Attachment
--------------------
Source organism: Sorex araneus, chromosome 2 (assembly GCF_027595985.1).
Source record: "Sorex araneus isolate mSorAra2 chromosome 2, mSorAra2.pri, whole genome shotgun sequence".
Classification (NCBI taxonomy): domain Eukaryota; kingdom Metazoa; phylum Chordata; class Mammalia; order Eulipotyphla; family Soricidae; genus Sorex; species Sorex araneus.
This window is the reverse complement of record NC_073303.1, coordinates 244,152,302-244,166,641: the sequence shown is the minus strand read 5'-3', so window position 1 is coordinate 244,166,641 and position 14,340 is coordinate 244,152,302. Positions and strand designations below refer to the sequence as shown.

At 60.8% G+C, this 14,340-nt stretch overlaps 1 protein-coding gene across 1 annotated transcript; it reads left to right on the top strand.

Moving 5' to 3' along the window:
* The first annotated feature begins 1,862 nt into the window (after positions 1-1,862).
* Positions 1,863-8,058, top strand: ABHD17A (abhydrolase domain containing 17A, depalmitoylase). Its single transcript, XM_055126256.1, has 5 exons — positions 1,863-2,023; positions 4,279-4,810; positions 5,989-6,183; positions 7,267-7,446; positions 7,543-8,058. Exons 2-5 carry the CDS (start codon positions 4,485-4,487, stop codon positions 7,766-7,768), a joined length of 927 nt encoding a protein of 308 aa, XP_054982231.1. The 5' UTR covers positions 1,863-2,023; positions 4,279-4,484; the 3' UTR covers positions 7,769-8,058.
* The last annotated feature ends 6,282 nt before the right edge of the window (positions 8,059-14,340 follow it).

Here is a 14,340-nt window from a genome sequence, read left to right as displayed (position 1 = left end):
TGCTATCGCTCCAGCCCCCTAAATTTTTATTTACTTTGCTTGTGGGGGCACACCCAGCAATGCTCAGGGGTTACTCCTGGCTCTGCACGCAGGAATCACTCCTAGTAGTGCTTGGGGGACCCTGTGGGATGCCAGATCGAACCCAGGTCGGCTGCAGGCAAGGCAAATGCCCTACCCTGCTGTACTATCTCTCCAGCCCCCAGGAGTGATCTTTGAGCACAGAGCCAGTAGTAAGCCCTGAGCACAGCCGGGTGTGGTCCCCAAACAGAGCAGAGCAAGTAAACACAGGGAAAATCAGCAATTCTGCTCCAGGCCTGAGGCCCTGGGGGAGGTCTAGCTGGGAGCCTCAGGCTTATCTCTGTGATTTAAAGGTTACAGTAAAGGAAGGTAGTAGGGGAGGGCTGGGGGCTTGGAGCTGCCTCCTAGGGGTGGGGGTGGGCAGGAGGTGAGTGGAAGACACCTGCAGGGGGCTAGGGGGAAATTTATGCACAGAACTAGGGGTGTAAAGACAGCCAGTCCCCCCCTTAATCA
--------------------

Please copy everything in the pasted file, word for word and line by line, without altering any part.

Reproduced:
Source organism: Sorex araneus, chromosome 2 (assembly GCF_027595985.1).
Source record: "Sorex araneus isolate mSorAra2 chromosome 2, mSorAra2.pri, whole genome shotgun sequence".
Classification (NCBI taxonomy): domain Eukaryota; kingdom Metazoa; phylum Chordata; class Mammalia; order Eulipotyphla; family Soricidae; genus Sorex; species Sorex araneus.
This window is the reverse complement of record NC_073303.1, coordinates 244,152,302-244,166,641: the sequence shown is the minus strand read 5'-3', so window position 1 is coordinate 244,166,641 and position 14,340 is coordinate 244,152,302. Positions and strand designations below refer to the sequence as shown.

At 60.8% G+C, this 14,340-nt stretch overlaps 1 protein-coding gene across 1 annotated transcript; it reads left to right on the top strand.

Moving 5' to 3' along the window:
* The first annotated feature begins 1,862 nt into the window (after positions 1-1,862).
* Positions 1,863-8,058, top strand: ABHD17A (abhydrolase domain containing 17A, depalmitoylase). Its single transcript, XM_055126256.1, has 5 exons — positions 1,863-2,023; positions 4,279-4,810; positions 5,989-6,183; positions 7,267-7,446; positions 7,543-8,058. Exons 2-5 carry the CDS (start codon positions 4,485-4,487, stop codon positions 7,766-7,768), a joined length of 927 nt encoding a protein of 308 aa, XP_054982231.1. The 5' UTR covers positions 1,863-2,023; positions 4,279-4,484; the 3' UTR covers positions 7,769-8,058.
* The last annotated feature ends 6,282 nt before the right edge of the window (positions 8,059-14,340 follow it).

Here is a 14,340-nt window from a genome sequence, read left to right as displayed (position 1 = left end):
TGCTATCGCTCCAGCCCCCTAAATTTTTATTTACTTTGCTTGTGGGGGCACACCCAGCAATGCTCAGGGGTTACTCCTGGCTCTGCACGCAGGAATCACTCCTAGTAGTGCTTGGGGGACCCTGTGGGATGCCAGATCGAACCCAGGTCGGCTGCAGGCAAGGCAAATGCCCTACCCTGCTGTACTATCTCTCCAGCCCCCAGGAGTGATCTTTGAGCACAGAGCCAGTAGTAAGCCCTGAGCACAGCCGGGTGTGGTCCCCAAACAGAGCAGAGCAAGTAAACACAGGGAAAATCAGCAATTCTGCTCCAGGCCTGAGGCCCTGGGGGAGGTCTAGCTGGGAGCCTCAGGCTTATCTCTGTGATTTAAAGGTTACAGTAAAGGAAGGTAGTAGGGGAGGGCTGGGGGCTTGGAGCTGCCTCCTAGGGGTGGGGGTGGGCAGGAGGTGAGTGGAAGACACCTGCAGGGGGCTAGGGGGAAATTTATGCACAGAACTAGGGGTGTAAAGACAGCCAGTCCCCCCCTTAATCA